List of all exhibits. Click on one of them to go to the exhibit page. The topics allow exhibits to be selected by their concept categories. On the right, you can choose the settings of the list view.

The list below shows links between exhibits in a non-standard way. The points denote the exhibits and the connecting lines are connections between them, according to the selected categories.

Enter the end dates in the windows in order to set the period you are interested in on the timeline.

Views: 7688
(Votes: 3)
The average rating is 5.0 stars out of 5.
Print metrics
Print description

Woman? Child? Demon? ... Who can you see?
Place of action — Zakopane — “Z village.” Time of action — April 1929. Protagonists — artist Stanisław Ignacy Witkiewicz and his model, this time Nena Stachurska.
Nena was one of the favourite models of Witkacy, right next to Helena Białynicka-Birula, Janina Turowska–Leszczyńska and Eugenia Kuźnicka-Wyszomirska.

more

Woman? Child? Demon? ... Who can you see? 
Place of action — Zakopane — “Z village.” Time of action — April 1929. Protagonists — artist Stanisław Ignacy Witkiewicz and his model, this time Nena Stachurska.
Nena was one of the favourite models of Witkacy, right next to Helena Białynicka-Birula, Janina Turowska–Leszczyńska and Eugenia Kuźnicka-Wyszomirska. He portrayed her dozens of times. Stachurska also participated in his artistic experiments with drugs. The collections at the Tatra Museum in Zakopane feature a dozen or so pastels depicting her in various scenes. Sometimes she is a demonic femme fatale, another time a star looming against the horizon, or a proud representative of her sex.
In the presented portrait here she is looking at us as a huffy teenage girl. Thick hair styled in a fashionable hairdo is falling on her forehead. Her huge almond eyes are looking from beneath the raised eyebrows with both caution and anger. It is the eyes that attract the viewer’s attention. The beautifully shaped mouth remains clenched. She is resentful, angry, but also seductive. The whole image is completed with her clothing, a white–collar blouse buttoned up right to her neck. The outfit brings a school girl to mind. But the protagonist does not look like an obedient, well–behaved miss, but a capricious young woman aware of her charm. A fascinating young woman...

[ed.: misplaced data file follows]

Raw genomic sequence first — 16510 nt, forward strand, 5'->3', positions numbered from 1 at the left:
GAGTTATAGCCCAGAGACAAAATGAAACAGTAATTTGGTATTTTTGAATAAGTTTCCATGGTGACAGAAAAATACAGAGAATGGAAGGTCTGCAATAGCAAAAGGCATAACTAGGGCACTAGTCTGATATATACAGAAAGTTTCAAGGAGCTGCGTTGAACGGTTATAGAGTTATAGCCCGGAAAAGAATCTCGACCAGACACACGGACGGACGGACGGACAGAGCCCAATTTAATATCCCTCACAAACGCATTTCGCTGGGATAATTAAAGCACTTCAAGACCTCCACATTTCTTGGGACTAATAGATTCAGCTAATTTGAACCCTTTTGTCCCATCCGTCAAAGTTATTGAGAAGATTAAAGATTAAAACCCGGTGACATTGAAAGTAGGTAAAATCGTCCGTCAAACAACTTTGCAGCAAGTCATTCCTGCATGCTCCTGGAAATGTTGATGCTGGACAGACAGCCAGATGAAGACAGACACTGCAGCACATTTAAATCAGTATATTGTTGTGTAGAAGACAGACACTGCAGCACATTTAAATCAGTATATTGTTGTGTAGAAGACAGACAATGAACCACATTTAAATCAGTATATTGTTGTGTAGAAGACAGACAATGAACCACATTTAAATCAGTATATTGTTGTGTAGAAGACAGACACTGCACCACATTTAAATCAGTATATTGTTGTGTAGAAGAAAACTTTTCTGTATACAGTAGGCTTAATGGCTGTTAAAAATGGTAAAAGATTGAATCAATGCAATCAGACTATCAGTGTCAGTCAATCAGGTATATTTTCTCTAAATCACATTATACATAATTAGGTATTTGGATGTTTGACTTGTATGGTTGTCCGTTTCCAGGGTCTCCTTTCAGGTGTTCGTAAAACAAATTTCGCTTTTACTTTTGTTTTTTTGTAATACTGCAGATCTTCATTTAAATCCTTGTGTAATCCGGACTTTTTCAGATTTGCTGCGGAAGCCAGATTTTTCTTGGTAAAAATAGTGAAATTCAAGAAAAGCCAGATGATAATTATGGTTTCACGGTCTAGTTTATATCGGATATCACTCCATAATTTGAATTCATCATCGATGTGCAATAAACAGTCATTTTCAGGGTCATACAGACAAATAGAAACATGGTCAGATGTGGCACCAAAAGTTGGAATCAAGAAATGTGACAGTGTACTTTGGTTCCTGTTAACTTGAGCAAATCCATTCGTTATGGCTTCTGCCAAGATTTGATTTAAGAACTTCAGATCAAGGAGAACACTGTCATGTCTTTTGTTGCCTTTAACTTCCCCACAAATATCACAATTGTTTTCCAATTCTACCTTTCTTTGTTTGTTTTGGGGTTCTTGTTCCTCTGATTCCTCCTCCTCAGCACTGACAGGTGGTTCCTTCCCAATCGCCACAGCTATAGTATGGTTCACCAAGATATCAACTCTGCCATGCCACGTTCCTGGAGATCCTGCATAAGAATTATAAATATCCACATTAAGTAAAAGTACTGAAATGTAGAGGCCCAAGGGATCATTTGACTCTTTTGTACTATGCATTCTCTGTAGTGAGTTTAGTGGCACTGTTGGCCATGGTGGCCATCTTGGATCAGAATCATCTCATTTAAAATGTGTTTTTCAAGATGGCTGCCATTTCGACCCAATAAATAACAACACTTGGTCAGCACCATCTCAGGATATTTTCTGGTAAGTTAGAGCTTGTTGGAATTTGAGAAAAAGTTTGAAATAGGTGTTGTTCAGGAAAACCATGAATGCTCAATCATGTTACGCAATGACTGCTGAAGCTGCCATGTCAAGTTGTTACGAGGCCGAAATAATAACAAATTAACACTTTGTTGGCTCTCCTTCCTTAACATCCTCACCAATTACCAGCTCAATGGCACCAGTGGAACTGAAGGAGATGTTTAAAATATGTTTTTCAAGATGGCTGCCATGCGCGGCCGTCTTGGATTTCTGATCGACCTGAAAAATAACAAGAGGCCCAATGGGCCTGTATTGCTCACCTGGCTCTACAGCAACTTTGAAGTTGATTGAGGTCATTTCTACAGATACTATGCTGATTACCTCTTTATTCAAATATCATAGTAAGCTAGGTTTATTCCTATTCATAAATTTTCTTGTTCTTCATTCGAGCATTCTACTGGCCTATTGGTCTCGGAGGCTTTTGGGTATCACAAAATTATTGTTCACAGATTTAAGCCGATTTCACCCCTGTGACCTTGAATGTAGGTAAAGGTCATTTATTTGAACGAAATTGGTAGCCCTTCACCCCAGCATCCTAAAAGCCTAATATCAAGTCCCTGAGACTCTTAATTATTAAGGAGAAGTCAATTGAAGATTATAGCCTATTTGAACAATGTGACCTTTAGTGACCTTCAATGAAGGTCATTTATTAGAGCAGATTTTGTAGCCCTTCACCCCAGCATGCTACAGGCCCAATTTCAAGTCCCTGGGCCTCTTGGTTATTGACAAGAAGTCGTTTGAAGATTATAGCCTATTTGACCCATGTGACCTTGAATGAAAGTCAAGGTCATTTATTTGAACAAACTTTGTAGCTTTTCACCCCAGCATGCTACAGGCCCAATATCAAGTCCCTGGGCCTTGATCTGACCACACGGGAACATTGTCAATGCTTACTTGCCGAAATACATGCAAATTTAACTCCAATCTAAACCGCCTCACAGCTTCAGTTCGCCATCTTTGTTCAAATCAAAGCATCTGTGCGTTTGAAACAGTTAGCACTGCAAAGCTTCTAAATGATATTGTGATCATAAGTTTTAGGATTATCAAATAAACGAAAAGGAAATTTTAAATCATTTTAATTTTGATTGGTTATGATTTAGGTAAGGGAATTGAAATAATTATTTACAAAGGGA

Witkiewicz portrayed persons from his own social milieu, and many friends and representatives of the Polish intelligentsia with great passion. He sometimes called himself a “psychological portrait painter,” as he was mostly interested in the mental condition of his model and not just their looks. The first portrait experiments can be dated back to the times before World War I. At that time he was creating photographs depicting people Witkiewicz knew and was close to. One could see that the artist carefully studied their faces. He looked at them from different angles and with different lighting. He looked into their eyes — whether shining, tear-stained, or sad. Some researchers of his oeuvre believe that he used these experiences while completing portraits ordered from the S. I. Witkiewicz Portrait Company, which announced its activities officially for the first time in April 1925 in Warsaw. Witkacy professed the principle that the “Client must be satisfied,” therefore, he published The Company Regulations that were to prevent any potential misunderstandings. The Regulations stated the technique in which the artist completed his portraits (“Technique is a mixture of charcoal, crayons, pencil and pastel.”) They also listed the types of images made by the Company (from A to E) and the “combinations” of individual types, including the possible child type (B+E). They stated the places where the portrait could be ordered and how long its completion would take (“Depending on the company’s condition and the difficulty of the given face, the portrait could be completed in one, two, three, or five sessions (...) The Company undertakes to complete the portraits outside of the company’s premises only in special circumstances (illness, old age, etc.).”) Any discussions with the artist on “similarity” and “dissimilarity” were out of the question. At the end of the list of Regulations there was a price list for potential clients. The company enjoyed great popularity, was generally accessible and anyone could become its client provided, of course, that they read and accepted The Regulations.
The collection of Witkacy’s portraits at the Tatra Museum in Zakopane comprises, to a large extent, the images of the artist’s close friends, as well as drawings annotated with witty, perverse comments from the author.

Elaborated by Julita Dembowska (The Dr. Tytus Chałubiński Tatra Museum in Zakopane), © all rights reserved

less

Painting “Portrait of Nena Stachurska” by Stanisław Ignacy Witkiewicz

Pictures


Recent comments

Add comment: